Have your gums ever bled when you brushed or flossed? This most commonly overlooked simple sign may be the start of silent (periodontal) disease leading to tooth loss. Learn what you can do to prevent this problem and keep your teeth for life... Read Article
The Impact of a Smile Makeover
Americans are catching on to the emotional and social importance of a healthy, beautiful smile, and they're seeking out ways to improve their smiles. Learn why and what a change could mean for you...Read Article
The orthodontic treatment using clear aligners consists of a series of aligners that you change about every two weeks over a course of treatment lasting six to eighteen months depending on how much movement is needed... Read Article
This article may just save your life. Learn how to notice any unusual lesions (sores or ulcers) anywhere in your mouth that do not heal within two-three weeks. Early detection is key... Read Article
Implant overdentures represent a major change for the dental profession and the public. The lower jaw two-implant overdenture may be considered a more appropriate starting point over regular dentures... Read Article
TMD – The Great Impostor
This “chameleon” of dental disorders manifests in a variety of ways, including joint pain, sinusitus, ear pain, tooth and headaches. The causes of TMD, its signs and symptoms and what can be done to treat this common disorder... Read Article
Lasers Shine a Light on Dentistry
Lasers have revolutionized medicine and now they're beginning to blaze a new trail in dentistry. Today, at the dawn of the 21st century there are a variety of dental uses for lasers, from diagnosing cavities and the removal of gum and tooth structure to the treatment of disease... Read Article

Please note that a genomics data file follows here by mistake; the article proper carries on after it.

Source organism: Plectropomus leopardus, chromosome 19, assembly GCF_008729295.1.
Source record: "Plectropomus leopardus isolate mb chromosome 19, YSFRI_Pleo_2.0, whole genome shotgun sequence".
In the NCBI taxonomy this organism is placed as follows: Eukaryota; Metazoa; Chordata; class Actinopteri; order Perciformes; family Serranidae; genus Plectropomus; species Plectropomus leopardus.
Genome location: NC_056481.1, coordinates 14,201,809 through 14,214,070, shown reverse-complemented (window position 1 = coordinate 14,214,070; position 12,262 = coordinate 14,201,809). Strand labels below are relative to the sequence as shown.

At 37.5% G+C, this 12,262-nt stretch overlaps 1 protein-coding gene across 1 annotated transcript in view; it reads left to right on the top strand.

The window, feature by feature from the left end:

Oral Sedation Dentistry
Step out from under the shadow of fear and into the calm of sedation dentistry. There are safe and time-tested options available to ensure that you have a positive and painless dental experience. Your apprehension and hypersensitivity to pain melt away, yet you remain awake and in control... Read Article
Sleep Disorders and Dentistry
If my partner snores loudly, should I be concerned and what can be done to alleviate the problem? Why does my sleeping partner have lapses in breathing while sleeping and is it dangerous? Why do I wake up exhausted even though I get up to 10 hours sleep at night? The answers to these and more questions and how dentistry can help all revealed within... Read Article
About Dear Doctor Dentistry Magazine
Dear Doctor - Dentistry & Oral Health is a dental magazine written for the education of the general public. Dear Doctor provides information that is accurate, authoritative, and trustworthy on all aspects of dentistry and oral health including teeth whitening, porcelain veneers, dental implants, cosmetic dentistry, smile makeovers and more.
Copyright © 2012 Dear Doctor, Inc. All rights reserved. Copying or reproducing any text or graphics is strictly prohibited.
Firmly anchored in your jaw and protected by an outer coating of tough enamel, your teeth are remarkably strong — yet it's still possible for them to chip, crack, or even break. In fact, there is some evidence that today, our teeth are developing cracks at a record rate. This may be due to the fact that people are living longer (giving teeth more time to accumulate damage), or that our stress levels are increasing (which may cause teeth clenching and grinding).
Biting on hard objects, receiving a blow to the mouth, or having large cavities (or old amalgam fillings) that weaken the tooth's structure are also common causes of tooth fractures. But no matter of the cause, there are a number of symptoms that indicate a tooth may be cracked, and several treatments we can offer, depending on the severity of the injury.